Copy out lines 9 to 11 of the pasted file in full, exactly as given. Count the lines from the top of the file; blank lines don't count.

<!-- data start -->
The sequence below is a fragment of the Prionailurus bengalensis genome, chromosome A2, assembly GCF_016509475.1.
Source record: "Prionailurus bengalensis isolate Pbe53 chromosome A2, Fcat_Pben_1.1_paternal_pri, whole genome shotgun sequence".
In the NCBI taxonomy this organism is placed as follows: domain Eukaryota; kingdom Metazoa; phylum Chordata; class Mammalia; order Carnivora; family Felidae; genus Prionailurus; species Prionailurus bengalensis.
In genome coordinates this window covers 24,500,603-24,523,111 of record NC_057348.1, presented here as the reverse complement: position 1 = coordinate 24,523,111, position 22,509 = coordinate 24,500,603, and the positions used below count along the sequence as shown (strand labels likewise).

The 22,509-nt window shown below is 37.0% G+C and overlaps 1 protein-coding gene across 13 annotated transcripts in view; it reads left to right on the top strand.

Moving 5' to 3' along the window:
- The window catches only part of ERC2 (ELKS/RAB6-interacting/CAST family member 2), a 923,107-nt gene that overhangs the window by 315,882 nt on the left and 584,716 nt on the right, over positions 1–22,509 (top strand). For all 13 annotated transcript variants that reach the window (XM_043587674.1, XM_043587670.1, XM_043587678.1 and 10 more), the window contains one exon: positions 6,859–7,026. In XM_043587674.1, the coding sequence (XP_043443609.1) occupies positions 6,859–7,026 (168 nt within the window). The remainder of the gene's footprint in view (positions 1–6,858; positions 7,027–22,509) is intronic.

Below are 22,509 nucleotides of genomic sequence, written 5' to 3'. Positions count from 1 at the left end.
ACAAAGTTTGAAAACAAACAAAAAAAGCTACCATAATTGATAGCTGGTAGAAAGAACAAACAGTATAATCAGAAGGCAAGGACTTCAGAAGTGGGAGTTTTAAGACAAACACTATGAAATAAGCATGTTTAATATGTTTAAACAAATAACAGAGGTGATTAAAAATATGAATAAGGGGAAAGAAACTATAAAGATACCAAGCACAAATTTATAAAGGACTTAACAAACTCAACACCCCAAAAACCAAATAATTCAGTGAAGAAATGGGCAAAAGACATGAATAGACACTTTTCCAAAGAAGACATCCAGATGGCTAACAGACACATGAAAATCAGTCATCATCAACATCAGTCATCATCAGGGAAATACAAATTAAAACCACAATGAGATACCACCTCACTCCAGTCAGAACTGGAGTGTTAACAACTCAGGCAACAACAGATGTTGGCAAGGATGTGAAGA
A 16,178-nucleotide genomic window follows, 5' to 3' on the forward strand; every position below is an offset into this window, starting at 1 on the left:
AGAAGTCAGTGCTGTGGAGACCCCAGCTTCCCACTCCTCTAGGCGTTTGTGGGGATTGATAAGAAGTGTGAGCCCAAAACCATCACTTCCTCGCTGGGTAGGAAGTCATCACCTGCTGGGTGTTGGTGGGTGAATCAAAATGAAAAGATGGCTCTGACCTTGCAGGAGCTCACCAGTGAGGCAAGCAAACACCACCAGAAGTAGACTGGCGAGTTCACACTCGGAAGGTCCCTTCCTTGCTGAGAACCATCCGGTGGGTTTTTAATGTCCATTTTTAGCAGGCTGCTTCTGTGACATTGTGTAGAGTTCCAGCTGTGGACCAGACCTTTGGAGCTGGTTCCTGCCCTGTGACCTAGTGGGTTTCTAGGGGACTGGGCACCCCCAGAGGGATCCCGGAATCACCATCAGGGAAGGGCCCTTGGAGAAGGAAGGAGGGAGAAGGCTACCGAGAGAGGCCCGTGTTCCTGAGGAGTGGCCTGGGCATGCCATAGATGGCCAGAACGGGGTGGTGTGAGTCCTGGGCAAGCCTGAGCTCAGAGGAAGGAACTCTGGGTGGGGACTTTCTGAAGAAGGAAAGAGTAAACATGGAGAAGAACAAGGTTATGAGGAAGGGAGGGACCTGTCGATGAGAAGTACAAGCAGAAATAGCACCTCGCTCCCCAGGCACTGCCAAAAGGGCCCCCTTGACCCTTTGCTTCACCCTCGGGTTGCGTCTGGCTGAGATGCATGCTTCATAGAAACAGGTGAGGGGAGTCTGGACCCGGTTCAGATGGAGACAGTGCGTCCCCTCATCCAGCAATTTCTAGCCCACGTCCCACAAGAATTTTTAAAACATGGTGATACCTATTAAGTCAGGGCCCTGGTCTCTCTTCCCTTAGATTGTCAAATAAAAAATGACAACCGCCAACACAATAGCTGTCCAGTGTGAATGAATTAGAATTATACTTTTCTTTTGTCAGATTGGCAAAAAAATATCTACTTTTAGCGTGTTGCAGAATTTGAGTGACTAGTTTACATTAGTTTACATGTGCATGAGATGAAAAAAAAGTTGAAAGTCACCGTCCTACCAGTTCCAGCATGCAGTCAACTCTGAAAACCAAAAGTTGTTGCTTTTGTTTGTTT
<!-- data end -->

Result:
ACAAAGTTTGAAAACAAACAAAAAAAGCTACCATAATTGATAGCTGGTAGAAAGAACAAACAGTATAATCAGAAGGCAAGGACTTCAGAAGTGGGAGTTTTAAGACAAACACTATGAAATAAGCATGTTTAATATGTTTAAACAAATAACAGAGGTGATTAAAAATATGAATAAGGGGAAAGAAACTATAAAGATACCAAGCACAAATTTATAAAGGACTTAACAAACTCAACACCCCAAAAACCAAATAATTCAGTGAAGAAATGGGCAAAAGACATGAATAGACACTTTTCCAAAGAAGACATCCAGATGGCTAACAGACACATGAAAATCAGTCATCATCAACATCAGTCATCATCAGGGAAATACAAATTAAAACCACAATGAGATACCACCTCACTCCAGTCAGAACTGGAGTGTTAACAACTCAGGCAACAACAGATGTTGGCAAGGATGTGAAGA
A 16,178-nucleotide genomic window follows, 5' to 3' on the forward strand; every position below is an offset into this window, starting at 1 on the left:
AGAAGTCAGTGCTGTGGAGACCCCAGCTTCCCACTCCTCTAGGCGTTTGTGGGGATTGATAAGAAGTGTGAGCCCAAAACCATCACTTCCTCGCTGGGTAGGAAGTCATCACCTGCTGGGTGTTGGTGGGTGAATCAAAATGAAAAGATGGCTCTGACCTTGCAGGAGCTCACCAGTGAGGCAAGCAAACACCACCAGAAGTAGACTGGCGAGTTCACACTCGGAAGGTCCCTTCCTTGCTGAGAACCATCCGGTGGGTTTTTAATGTCCATTTTTAGCAGGCTGCTTCTGTGACATTGTGTAGAGTTCCAGCTGTGGACCAGACCTTTGGAGCTGGTTCCTGCCCTGTGACCTAGTGGGTTTCTAGGGGACTGGGCACCCCCAGAGGGATCCCGGAATCACCATCAGGGAAGGGCCCTTGGAGAAGGAAGGAGGGAGAAGGCTACCGAGAGAGGCCCGTGTTCCTGAGGAGTGGCCTGGGCATGCCATAGATGGCCAGAACGGGGTGGTGTGAGTCCTGGGCAAGCCTGAGCTCAGAGGAAGGAACTCTGGGTGGGGACTTTCTGAAGAAGGAAAGAGTAAACATGGAGAAGAACAAGGTTATGAGGAAGGGAGGGACCTGTCGATGAGAAGTACAAGCAGAAATAGCACCTCGCTCCCCAGGCACTGCCAAAAGGGCCCCCTTGACCCTTTGCTTCACCCTCGGGTTGCGTCTGGCTGAGATGCATGCTTCATAGAAACAGGTGAGGGGAGTCTGGACCCGGTTCAGATGGAGACAGTGCGTCCCCTCATCCAGCAATTTCTAGCCCACGTCCCACAAGAATTTTTAAAACATGGTGATACCTATTAAGTCAGGGCCCTGGTCTCTCTTCCCTTAGATTGTCAAATAAAAAATGACAACCGCCAACACAATAGCTGTCCAGTGTGAATGAATTAGAATTATACTTTTCTTTTGTCAGATTGGCAAAAAAATATCTACTTTTAGCGTGTTGCAGAATTTGAGTGACTAGTTTACATTAGTTTACATGTGCATGAGATGAAAAAAAAGTTGAAAGTCACCGTCCTACCAGTTCCAGCATGCAGTCAACTCTGAAAACCAAAAGTTGTTGCTTTTGTTTGTTT